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Geography

Introduction

Geography is a dynamic subject and very popular at GCSE level. The A-level in Geography offers you the opportunity to delve deeper into complex issues and explore the discipline of places and spaces and their interconnections. It allows you to develop numerous tangible s skills that will prove to be prominent in the world of work such as critical and analytical thinking.

Component 1: Physical geography
What's assessed

 

Section A: Water and carbon cycles

Section B: either Hot desert environments and their margins or Coastal systems and landscapes

Section C: either Hazards or Ecosystems under stress or Cold environments

How it's assessed • Written exam: 2 hours 30 minutes • 96 marks • 40% of A-level
Questions •

 

Section A: answer all questions (27 marks) •

Section B: answer either question 3 or question 4 (27 marks) •

Section C: answer either question 5 or question 6 or question 7 (42 marks) • Question types: multiple-choice, short answer, levels of response and extended prose

Component 2: Human geography
What's assessed

 

Section A: Global systems and global governance

Section B: Changing places

Section C: either Contemporary urban environments or Population and the environment or Resource security

How it's assessed • Written exam: 2 hours 30 minutes • 96 marks • 40% of A-level
Questions •

 

Section A: answer all questions (27 marks) •

Section B: answer all questions (27 marks) •

Section C: answer either question 5 or question 6 or question 7 (42 marks) • Question types: multiple-choice, short answer, levels of response, extended prose

Component 3: Geographical investigation
What's assessed: Students complete an individual investigation which must include data collected in the field. The individual investigation must be based on a question or issue defined and developed by the student relating to any part of the specification content
How it's assessed • 3,000–4,000 words • 35 marks • 20% of A-level • marked by teachers • moderated by AQA

What independent study do I need to do?

It is easy to think that A level is similar to GCSE but more difficult. It will require a lot of independent reading of key texts which will be given to you in lesson or you can take out from the library. A list of key websites will also be given to you so that you can revise and extend your geographical knowledge. When working independently ,it is important to approach the course in the following way:

…..A More Analytical Approach

At AS level there is a greater demand for investigation and scrutiny of information and data. Words like explainaccount for as well as assess, discuss, justify, analyse and compare are much more common. Rather than describe, define, locate and what is meant by for GCSE

AS students are expected to weigh up the evidence and make informed judgements about problems and issues as well as understanding the geographical processes, concepts and general principles involved.

…..A More Mature Approach

A levels are more sophisticated than GCSE’s so please approach your studies in a more stylish and experienced manner. This means…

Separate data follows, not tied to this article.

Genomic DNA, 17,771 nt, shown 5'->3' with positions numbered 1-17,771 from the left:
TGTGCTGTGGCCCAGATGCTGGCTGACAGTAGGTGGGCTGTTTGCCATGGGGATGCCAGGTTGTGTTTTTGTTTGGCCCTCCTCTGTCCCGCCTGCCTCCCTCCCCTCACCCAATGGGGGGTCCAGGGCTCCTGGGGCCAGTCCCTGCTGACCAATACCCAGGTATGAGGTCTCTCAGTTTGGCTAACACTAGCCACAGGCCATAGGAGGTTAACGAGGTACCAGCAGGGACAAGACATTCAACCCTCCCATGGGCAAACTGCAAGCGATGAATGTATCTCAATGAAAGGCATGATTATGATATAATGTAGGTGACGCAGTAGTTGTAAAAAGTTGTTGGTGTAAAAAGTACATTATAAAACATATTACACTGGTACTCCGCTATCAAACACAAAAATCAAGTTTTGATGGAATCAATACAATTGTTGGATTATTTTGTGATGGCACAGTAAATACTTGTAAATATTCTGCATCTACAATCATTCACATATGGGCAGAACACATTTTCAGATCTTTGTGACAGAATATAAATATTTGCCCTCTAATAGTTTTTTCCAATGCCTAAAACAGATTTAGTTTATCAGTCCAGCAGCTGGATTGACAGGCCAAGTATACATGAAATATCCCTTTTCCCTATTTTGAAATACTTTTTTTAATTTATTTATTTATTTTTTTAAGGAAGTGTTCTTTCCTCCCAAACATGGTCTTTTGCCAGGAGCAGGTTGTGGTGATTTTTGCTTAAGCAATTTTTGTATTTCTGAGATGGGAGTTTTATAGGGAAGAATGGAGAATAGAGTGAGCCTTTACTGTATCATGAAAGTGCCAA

1. Examining Interrelationships: linking one aspect with another even though they may have been taught in separate units

How far is the transport network more closely related to the distribution of population than to relief and drainage?

  1. Problem Analysis: Instead of asking for descriptions or factual statements, students will be required to have a detailed knowledge of specific problems relating to a decision or development.

Examine the problems of siting new airports in developed countries

  1. Use of Models and Concepts: Examples and theories are often used in geography to support patterns in a particular situation

Describe Weber’s model of industrial location. Show how far the model can be used to explain the location of the motor car manufacturing industry in one country.

  1. Advanced Skills and Techniques: many questions are set to test your ability to use geographical skills and techniques. It looks towards a more scientific and statistical approach in collecting, measuring and interpreting data
  2. A systems Approach: this focuses on the interrelationships between variables such as vegetation, land and capital. These variables interact with each other and changes in one will have a knock on the rest.

What other courses complement Geography?

A-Level Geography complements a wide range of A Level subjects. This includes Sociology, Politics and some elements of Earth science and History.

What are the options post-18 and what are the career pathways if you study this course?

There are many options for post-18. Students can go onto studying various fields at university which is either directly or indirectly linked to Geography. Geography also provides you with an insight into a range of practical, social, economic and environmental issues. In addition to core geographic skills, for example field work and the use of specialist field equipment, preparing maps and diagrams, and using social survey and interpretative methods, you also develop a range of key skills that are relevant to many jobs and sectors. Jobs include: